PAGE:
A significant note after reading "Playmaking" by Daniel Judah Sklar
So an interest in writing skills often depends upon the success of the improvisations. And good improvisations often happen after a break from traditional classroom thinking.
When we pay attention to our breath, we can then begin to use our muscles, senses, and even our feelings in a new way.
Most children memorize the Five senses in the second or third grade. They also, of course, understand seeing, hearing, touching, tasting, and smelling. But few connect the lesson with everyday experiences. Fewer still realize they can control those experiences. And almost none understand that memories of those feelings make their acting and writing fuller and richer.
The writer or actor or artist learns to pay attention to them and trust his or her memory.
Children often express their feelings more directly than adults but they are also quicker to lose control, often allowing the feelings to feed upon themselves, creating chaos, making listening impossible, and sometimes causing serious disturbance. As actors and writers, children learn to develop, harness, and enjoy their feelings. Theater games make the harnessing process not only feasible but also fun.
From sound and motion we moved to improvisation. Stanislavsky and his disciples use improvisation extensively. Improvisation also serves as the cornerstone of Creative Dramatics.
The emotion can then be used to enliven a scene. It's an effective technique, first articulated by Stankslavsky.
Once the kids hand worked with their bodies, senses, and feelings, they began creating characters.
Good writing always begins with genuine interest.
Playmaking, I decided, develops an approach, not specific plays or solutions to problems. It teaches kids to explore. He or she can learn how to explore feelings. And dramatize them in a credible way.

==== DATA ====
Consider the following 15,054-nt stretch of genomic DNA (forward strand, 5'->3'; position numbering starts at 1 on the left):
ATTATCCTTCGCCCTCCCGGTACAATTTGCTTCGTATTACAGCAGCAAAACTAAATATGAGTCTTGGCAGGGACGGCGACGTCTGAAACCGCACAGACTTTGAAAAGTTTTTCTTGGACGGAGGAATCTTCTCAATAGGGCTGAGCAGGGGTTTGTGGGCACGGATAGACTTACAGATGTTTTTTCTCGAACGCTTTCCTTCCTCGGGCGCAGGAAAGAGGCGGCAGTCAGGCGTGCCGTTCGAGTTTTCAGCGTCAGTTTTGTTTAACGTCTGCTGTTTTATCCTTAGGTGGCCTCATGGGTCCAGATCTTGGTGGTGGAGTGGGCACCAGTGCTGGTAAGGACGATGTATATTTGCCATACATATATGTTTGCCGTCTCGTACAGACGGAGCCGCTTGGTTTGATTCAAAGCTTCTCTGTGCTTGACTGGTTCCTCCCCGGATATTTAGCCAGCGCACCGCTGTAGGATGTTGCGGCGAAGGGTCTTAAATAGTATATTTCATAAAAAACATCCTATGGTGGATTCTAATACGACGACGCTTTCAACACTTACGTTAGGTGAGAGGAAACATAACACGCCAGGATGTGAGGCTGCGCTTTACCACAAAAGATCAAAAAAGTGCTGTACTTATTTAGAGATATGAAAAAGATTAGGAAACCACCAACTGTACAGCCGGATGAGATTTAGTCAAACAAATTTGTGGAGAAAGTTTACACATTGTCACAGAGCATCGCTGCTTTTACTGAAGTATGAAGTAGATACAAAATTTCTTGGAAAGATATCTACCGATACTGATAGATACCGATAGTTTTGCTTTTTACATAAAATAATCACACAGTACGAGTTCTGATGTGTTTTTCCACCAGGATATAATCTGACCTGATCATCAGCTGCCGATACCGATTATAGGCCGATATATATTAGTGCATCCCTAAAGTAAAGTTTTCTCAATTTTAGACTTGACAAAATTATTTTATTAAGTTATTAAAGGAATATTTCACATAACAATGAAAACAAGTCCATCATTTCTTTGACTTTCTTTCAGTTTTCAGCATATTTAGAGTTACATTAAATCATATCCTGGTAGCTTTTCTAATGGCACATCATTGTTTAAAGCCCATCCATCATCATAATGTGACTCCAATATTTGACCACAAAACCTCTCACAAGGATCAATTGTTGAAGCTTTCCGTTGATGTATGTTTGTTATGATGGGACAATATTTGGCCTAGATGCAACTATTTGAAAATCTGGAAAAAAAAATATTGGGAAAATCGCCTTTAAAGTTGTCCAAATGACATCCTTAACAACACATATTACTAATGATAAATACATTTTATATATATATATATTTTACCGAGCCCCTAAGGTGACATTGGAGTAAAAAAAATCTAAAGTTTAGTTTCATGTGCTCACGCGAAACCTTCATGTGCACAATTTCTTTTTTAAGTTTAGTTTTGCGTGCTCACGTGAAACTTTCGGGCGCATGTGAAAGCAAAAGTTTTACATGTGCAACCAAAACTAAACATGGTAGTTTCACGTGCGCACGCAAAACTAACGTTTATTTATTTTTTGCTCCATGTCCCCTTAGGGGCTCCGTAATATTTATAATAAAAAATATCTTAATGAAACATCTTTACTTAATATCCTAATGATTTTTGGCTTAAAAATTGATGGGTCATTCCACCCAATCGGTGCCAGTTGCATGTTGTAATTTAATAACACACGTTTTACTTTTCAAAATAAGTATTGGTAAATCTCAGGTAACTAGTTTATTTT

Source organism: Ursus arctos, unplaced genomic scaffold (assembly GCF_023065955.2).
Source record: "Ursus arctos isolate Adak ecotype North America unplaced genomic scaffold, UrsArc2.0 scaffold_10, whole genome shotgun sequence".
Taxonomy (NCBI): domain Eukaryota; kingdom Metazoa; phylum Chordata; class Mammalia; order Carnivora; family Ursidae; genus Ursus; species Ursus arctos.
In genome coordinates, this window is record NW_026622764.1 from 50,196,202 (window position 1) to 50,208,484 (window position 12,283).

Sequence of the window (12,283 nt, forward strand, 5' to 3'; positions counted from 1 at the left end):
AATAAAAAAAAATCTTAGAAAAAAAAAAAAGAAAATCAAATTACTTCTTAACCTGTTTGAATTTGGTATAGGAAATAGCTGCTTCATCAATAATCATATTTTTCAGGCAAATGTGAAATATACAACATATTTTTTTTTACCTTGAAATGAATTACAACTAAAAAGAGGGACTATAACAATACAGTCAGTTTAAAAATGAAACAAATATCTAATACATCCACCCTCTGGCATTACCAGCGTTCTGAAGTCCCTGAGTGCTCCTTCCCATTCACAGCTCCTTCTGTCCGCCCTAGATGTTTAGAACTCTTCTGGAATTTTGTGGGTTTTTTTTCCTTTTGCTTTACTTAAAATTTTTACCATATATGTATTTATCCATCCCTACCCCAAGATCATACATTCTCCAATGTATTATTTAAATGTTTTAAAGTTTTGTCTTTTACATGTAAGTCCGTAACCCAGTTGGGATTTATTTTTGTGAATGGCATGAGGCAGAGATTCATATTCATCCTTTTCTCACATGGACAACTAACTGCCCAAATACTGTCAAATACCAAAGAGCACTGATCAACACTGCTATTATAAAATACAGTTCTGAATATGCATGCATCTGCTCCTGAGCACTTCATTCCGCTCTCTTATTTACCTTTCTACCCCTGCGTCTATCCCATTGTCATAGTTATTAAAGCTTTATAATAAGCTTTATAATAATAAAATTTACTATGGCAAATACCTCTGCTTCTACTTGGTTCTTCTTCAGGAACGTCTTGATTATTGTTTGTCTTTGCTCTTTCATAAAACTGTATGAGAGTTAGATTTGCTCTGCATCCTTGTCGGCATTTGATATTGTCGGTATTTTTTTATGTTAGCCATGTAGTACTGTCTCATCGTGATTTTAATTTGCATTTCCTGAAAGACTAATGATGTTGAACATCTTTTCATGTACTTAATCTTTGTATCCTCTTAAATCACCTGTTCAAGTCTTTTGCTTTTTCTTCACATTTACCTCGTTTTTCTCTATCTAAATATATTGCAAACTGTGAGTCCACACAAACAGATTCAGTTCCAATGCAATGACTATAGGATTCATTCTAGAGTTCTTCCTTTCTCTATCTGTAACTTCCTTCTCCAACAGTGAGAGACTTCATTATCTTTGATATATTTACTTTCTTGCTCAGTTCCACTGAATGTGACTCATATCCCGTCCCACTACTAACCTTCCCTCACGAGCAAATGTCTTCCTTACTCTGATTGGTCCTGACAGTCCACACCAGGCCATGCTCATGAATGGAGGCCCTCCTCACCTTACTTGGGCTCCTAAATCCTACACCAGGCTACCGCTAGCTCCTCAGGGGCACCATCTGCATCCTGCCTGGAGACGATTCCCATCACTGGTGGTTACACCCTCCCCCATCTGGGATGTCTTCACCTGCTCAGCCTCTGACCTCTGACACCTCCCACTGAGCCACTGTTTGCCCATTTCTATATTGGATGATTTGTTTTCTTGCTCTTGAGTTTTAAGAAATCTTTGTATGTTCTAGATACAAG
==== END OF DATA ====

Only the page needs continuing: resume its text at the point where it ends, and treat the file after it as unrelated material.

Theater is not therapy. Working on a character as a writer or actor, we deal with feelings, but always in the context of the play or the exercise. Those activities often haven therapeutic value, but that should remain secondary. And if moments ascend into art.
Conflict from insults and violence to constructive understanding, that might be lead to nice plays.
Writing monologues. It allowed the kids to broaden and deepen their characters, to find their respective voices-thereby moving from cliches and stock types to the special and compelling.
By next week you should all write three images you do not understand:
something that happened to you
something you saw or heard
something you dreamed
The introduction of dreams caused a big stir. Almost all the kids remembered dream images.
A character based on you.
A day-in-the-life tells what happens to a character in a typical day.
Good writers listen to their characters. You have to let them act-do things. That's what will make your work come alive: your characters listening to each other, reacting to each other. If you plan too much ahead, you'll be pushing them around. And they'll be puppets, not characters. So start with the first line and let the characters lead. They'll take you back to your baffling moment and help you to understand it. It's going to be a long road, but you'll get there-if you set them free. Don't worry about the story, the plot. It' ll come in its own good time.
Many writers are always experimenting to find other ways, new ways. They are what's called the avant-garde, which is French for out ahead. But before they find new ways, they learn the old ways.
Playmaking expressions made the kids feel better about themselves and would foster more directness, more action, and more self-respect.
As different as they were in socioeconomic background and age, they all responded to the director's role and found a new part of themselves.
As actors you have to listen, and if you do, your reactions will be true and powerful. And never boring.
First read the lines slowly, making sure you understand what the character's saying and how he or she feels about it-and why he or she is saying it right now. If you really understand in the beginning, it cuts the memorizing time in half.
Next, read it with another actor, and listen to the other characters' lines that come before and after. If you understand what they say and why they say it, that makes memorizing easier, too.
The producer must build that belief and responsibility.
Myungja Anna Koh